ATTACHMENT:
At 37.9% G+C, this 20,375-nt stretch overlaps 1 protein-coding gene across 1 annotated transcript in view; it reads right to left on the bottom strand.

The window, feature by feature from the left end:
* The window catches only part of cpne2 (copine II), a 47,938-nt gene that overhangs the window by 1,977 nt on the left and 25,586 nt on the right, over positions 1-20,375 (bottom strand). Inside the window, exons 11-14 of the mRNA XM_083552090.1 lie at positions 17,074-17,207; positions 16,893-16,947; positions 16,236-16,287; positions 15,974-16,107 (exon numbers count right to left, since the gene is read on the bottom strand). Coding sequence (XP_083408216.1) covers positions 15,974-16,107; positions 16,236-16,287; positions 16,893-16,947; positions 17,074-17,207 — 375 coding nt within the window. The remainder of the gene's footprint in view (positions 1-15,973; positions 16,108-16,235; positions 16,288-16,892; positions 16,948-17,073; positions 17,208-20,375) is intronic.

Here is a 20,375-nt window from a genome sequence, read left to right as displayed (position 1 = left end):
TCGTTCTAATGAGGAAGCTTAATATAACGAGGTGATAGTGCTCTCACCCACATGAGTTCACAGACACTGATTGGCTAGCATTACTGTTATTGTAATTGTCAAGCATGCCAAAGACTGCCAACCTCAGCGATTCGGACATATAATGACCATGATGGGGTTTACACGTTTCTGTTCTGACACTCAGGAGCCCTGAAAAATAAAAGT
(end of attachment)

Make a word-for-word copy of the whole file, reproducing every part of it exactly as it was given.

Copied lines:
At 37.9% G+C, this 20,375-nt stretch overlaps 1 protein-coding gene across 1 annotated transcript in view; it reads right to left on the bottom strand.

The window, feature by feature from the left end:
* The window catches only part of cpne2 (copine II), a 47,938-nt gene that overhangs the window by 1,977 nt on the left and 25,586 nt on the right, over positions 1-20,375 (bottom strand). Inside the window, exons 11-14 of the mRNA XM_083552090.1 lie at positions 17,074-17,207; positions 16,893-16,947; positions 16,236-16,287; positions 15,974-16,107 (exon numbers count right to left, since the gene is read on the bottom strand). Coding sequence (XP_083408216.1) covers positions 15,974-16,107; positions 16,236-16,287; positions 16,893-16,947; positions 17,074-17,207 — 375 coding nt within the window. The remainder of the gene's footprint in view (positions 1-15,973; positions 16,108-16,235; positions 16,288-16,892; positions 16,948-17,073; positions 17,208-20,375) is intronic.

Here is a 20,375-nt window from a genome sequence, read left to right as displayed (position 1 = left end):
TCGTTCTAATGAGGAAGCTTAATATAACGAGGTGATAGTGCTCTCACCCACATGAGTTCACAGACACTGATTGGCTAGCATTACTGTTATTGTAATTGTCAAGCATGCCAAAGACTGCCAACCTCAGCGATTCGGACATATAATGACCATGATGGGGTTTACACGTTTCTGTTCTGACACTCAGGAGCCCTGAAAAATAAAAGT